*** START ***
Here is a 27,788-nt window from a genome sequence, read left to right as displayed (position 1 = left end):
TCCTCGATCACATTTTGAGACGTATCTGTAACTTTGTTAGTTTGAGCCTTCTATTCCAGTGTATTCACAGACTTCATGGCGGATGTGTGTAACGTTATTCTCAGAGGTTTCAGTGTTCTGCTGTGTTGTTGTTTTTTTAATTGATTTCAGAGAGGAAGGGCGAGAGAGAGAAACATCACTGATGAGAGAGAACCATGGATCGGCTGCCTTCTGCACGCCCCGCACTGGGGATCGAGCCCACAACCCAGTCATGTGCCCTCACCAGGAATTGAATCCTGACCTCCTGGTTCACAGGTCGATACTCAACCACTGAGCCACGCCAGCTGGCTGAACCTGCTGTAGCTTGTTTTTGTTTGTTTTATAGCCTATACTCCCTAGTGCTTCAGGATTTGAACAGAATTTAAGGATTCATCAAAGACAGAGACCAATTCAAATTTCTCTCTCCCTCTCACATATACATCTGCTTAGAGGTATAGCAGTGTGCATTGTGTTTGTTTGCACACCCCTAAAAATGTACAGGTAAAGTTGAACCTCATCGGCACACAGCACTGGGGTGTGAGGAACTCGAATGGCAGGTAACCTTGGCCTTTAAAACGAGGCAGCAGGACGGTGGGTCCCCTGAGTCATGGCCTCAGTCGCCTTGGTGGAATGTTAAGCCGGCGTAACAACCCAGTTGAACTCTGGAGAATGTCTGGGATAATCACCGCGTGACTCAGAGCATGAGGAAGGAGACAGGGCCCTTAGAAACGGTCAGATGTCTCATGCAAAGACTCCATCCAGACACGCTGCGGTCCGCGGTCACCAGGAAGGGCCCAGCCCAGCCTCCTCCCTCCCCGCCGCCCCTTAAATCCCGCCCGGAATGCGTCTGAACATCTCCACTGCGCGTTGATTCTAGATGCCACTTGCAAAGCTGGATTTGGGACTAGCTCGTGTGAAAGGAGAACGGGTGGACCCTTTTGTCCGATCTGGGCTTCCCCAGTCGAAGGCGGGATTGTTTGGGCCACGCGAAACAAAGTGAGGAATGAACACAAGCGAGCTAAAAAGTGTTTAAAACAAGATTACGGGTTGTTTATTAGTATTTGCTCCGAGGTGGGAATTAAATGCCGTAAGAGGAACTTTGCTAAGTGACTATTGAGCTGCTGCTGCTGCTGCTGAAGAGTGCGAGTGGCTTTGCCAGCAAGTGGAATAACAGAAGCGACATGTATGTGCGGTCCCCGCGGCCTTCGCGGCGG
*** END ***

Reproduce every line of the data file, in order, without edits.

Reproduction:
Here is a 27,788-nt window from a genome sequence, read left to right as displayed (position 1 = left end):
TCCTCGATCACATTTTGAGACGTATCTGTAACTTTGTTAGTTTGAGCCTTCTATTCCAGTGTATTCACAGACTTCATGGCGGATGTGTGTAACGTTATTCTCAGAGGTTTCAGTGTTCTGCTGTGTTGTTGTTTTTTTAATTGATTTCAGAGAGGAAGGGCGAGAGAGAGAAACATCACTGATGAGAGAGAACCATGGATCGGCTGCCTTCTGCACGCCCCGCACTGGGGATCGAGCCCACAACCCAGTCATGTGCCCTCACCAGGAATTGAATCCTGACCTCCTGGTTCACAGGTCGATACTCAACCACTGAGCCACGCCAGCTGGCTGAACCTGCTGTAGCTTGTTTTTGTTTGTTTTATAGCCTATACTCCCTAGTGCTTCAGGATTTGAACAGAATTTAAGGATTCATCAAAGACAGAGACCAATTCAAATTTCTCTCTCCCTCTCACATATACATCTGCTTAGAGGTATAGCAGTGTGCATTGTGTTTGTTTGCACACCCCTAAAAATGTACAGGTAAAGTTGAACCTCATCGGCACACAGCACTGGGGTGTGAGGAACTCGAATGGCAGGTAACCTTGGCCTTTAAAACGAGGCAGCAGGACGGTGGGTCCCCTGAGTCATGGCCTCAGTCGCCTTGGTGGAATGTTAAGCCGGCGTAACAACCCAGTTGAACTCTGGAGAATGTCTGGGATAATCACCGCGTGACTCAGAGCATGAGGAAGGAGACAGGGCCCTTAGAAACGGTCAGATGTCTCATGCAAAGACTCCATCCAGACACGCTGCGGTCCGCGGTCACCAGGAAGGGCCCAGCCCAGCCTCCTCCCTCCCCGCCGCCCCTTAAATCCCGCCCGGAATGCGTCTGAACATCTCCACTGCGCGTTGATTCTAGATGCCACTTGCAAAGCTGGATTTGGGACTAGCTCGTGTGAAAGGAGAACGGGTGGACCCTTTTGTCCGATCTGGGCTTCCCCAGTCGAAGGCGGGATTGTTTGGGCCACGCGAAACAAAGTGAGGAATGAACACAAGCGAGCTAAAAAGTGTTTAAAACAAGATTACGGGTTGTTTATTAGTATTTGCTCCGAGGTGGGAATTAAATGCCGTAAGAGGAACTTTGCTAAGTGACTATTGAGCTGCTGCTGCTGCTGCTGAAGAGTGCGAGTGGCTTTGCCAGCAAGTGGAATAACAGAAGCGACATGTATGTGCGGTCCCCGCGGCCTTCGCGGCGG